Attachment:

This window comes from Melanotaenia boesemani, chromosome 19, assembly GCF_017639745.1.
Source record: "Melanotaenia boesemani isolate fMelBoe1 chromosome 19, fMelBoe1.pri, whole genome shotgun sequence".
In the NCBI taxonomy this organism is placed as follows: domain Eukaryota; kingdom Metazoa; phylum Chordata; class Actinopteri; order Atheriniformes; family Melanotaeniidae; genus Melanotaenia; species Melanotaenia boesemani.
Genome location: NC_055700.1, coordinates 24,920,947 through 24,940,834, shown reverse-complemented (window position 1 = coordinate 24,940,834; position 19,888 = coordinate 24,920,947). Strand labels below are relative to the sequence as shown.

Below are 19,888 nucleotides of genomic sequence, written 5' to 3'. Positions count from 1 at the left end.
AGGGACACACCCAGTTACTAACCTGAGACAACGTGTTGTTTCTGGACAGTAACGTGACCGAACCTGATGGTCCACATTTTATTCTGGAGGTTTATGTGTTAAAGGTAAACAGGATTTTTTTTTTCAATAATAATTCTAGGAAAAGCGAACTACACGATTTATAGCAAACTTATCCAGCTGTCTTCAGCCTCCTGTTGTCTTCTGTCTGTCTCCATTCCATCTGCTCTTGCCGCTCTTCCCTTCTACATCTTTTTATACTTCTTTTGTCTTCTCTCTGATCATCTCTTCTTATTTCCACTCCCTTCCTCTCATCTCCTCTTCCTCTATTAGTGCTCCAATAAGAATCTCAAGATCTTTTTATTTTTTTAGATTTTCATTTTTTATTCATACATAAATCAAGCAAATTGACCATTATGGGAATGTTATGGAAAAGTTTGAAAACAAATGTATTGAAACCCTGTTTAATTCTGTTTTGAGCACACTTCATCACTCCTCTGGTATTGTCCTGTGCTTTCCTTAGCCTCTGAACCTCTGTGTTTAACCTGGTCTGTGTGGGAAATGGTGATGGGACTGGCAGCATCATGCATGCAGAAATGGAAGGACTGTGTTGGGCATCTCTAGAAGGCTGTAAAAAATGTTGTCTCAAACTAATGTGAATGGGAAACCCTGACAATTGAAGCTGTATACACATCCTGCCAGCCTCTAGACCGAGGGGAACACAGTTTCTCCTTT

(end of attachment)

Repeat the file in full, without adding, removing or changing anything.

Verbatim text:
This window comes from Melanotaenia boesemani, chromosome 19, assembly GCF_017639745.1.
Source record: "Melanotaenia boesemani isolate fMelBoe1 chromosome 19, fMelBoe1.pri, whole genome shotgun sequence".
In the NCBI taxonomy this organism is placed as follows: domain Eukaryota; kingdom Metazoa; phylum Chordata; class Actinopteri; order Atheriniformes; family Melanotaeniidae; genus Melanotaenia; species Melanotaenia boesemani.
Genome location: NC_055700.1, coordinates 24,920,947 through 24,940,834, shown reverse-complemented (window position 1 = coordinate 24,940,834; position 19,888 = coordinate 24,920,947). Strand labels below are relative to the sequence as shown.

Below are 19,888 nucleotides of genomic sequence, written 5' to 3'. Positions count from 1 at the left end.
AGGGACACACCCAGTTACTAACCTGAGACAACGTGTTGTTTCTGGACAGTAACGTGACCGAACCTGATGGTCCACATTTTATTCTGGAGGTTTATGTGTTAAAGGTAAACAGGATTTTTTTTTTCAATAATAATTCTAGGAAAAGCGAACTACACGATTTATAGCAAACTTATCCAGCTGTCTTCAGCCTCCTGTTGTCTTCTGTCTGTCTCCATTCCATCTGCTCTTGCCGCTCTTCCCTTCTACATCTTTTTATACTTCTTTTGTCTTCTCTCTGATCATCTCTTCTTATTTCCACTCCCTTCCTCTCATCTCCTCTTCCTCTATTAGTGCTCCAATAAGAATCTCAAGATCTTTTTATTTTTTTAGATTTTCATTTTTTATTCATACATAAATCAAGCAAATTGACCATTATGGGAATGTTATGGAAAAGTTTGAAAACAAATGTATTGAAACCCTGTTTAATTCTGTTTTGAGCACACTTCATCACTCCTCTGGTATTGTCCTGTGCTTTCCTTAGCCTCTGAACCTCTGTGTTTAACCTGGTCTGTGTGGGAAATGGTGATGGGACTGGCAGCATCATGCATGCAGAAATGGAAGGACTGTGTTGGGCATCTCTAGAAGGCTGTAAAAAATGTTGTCTCAAACTAATGTGAATGGGAAACCCTGACAATTGAAGCTGTATACACATCCTGCCAGCCTCTAGACCGAGGGGAACACAGTTTCTCCTTT